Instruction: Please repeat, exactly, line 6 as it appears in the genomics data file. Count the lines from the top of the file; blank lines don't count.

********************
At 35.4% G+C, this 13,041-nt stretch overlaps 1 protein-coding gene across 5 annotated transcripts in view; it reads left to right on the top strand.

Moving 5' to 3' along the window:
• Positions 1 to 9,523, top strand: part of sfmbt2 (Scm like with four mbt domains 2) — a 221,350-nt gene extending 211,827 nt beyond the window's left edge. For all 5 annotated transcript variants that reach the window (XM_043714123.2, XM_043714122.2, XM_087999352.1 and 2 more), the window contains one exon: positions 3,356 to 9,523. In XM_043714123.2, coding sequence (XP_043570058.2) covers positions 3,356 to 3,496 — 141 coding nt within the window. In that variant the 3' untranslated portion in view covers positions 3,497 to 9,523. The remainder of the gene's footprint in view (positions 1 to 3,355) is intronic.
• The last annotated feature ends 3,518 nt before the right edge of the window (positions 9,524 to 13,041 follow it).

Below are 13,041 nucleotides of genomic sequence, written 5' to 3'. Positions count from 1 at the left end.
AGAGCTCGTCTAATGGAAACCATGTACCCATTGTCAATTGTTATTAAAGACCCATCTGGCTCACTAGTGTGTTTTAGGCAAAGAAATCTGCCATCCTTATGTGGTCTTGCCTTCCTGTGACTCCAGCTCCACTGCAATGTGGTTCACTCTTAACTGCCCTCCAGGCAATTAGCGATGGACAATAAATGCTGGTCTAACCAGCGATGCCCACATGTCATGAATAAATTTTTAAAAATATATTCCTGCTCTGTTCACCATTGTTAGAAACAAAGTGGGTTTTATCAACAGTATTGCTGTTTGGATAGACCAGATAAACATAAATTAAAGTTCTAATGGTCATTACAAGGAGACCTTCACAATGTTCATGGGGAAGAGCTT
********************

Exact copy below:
AGAGCTCGTCTAATGGAAACCATGTACCCATTGTCAATTGTTATTAAAGACCCATCTGGCTCACTAGTGTGTTTTAGGCAAAGAAATCTGCCATCCTTATGTGGTCTTGCCTTCCTGTGACTCCAGCTCCACTGCAATGTGGTTCACTCTTAACTGCCCTCCAGGCAATTAGCGATGGACAATAAATGCTGGTCTAACCAGCGATGCCCACATGTCATGAATAAATTTTTAAAAATATATTCCTGCTCTGTTCACCATTGTTAGAAACAAAGTGGGTTTTATCAACAGTATTGCTGTTTGGATAGACCAGATAAACATAAATTAAAGTTCTAATGGTCATTACAAGGAGACCTTCACAATGTTCATGGGGAAGAGCTT